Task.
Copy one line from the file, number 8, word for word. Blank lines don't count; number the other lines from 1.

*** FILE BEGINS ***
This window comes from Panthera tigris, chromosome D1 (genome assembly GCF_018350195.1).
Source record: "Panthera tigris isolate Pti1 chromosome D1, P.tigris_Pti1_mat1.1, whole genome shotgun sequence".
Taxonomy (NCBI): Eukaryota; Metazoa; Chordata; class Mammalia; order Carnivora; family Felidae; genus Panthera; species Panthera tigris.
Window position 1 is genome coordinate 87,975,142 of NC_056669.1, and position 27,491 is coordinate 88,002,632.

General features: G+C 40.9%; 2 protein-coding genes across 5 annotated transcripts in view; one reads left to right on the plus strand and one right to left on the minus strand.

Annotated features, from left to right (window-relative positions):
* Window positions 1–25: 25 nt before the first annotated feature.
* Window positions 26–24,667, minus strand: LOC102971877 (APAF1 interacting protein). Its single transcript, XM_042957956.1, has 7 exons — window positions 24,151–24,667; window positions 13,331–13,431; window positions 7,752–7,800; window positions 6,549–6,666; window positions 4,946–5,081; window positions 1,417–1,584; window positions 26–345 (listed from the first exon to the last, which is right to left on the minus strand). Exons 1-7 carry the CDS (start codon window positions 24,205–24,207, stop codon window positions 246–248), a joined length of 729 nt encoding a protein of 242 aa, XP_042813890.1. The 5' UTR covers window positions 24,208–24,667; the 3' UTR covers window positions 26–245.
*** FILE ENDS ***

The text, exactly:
* Window positions 26–24,667, minus strand: LOC102971877 (APAF1 interacting protein). Its single transcript, XM_042957956.1, has 7 exons — window positions 24,151–24,667; window positions 13,331–13,431; window positions 7,752–7,800; window positions 6,549–6,666; window positions 4,946–5,081; window positions 1,417–1,584; window positions 26–345 (listed from the first exon to the last, which is right to left on the minus strand). Exons 1-7 carry the CDS (start codon window positions 24,205–24,207, stop codon window positions 246–248), a joined length of 729 nt encoding a protein of 242 aa, XP_042813890.1. The 5' UTR covers window positions 24,208–24,667; the 3' UTR covers window positions 26–245.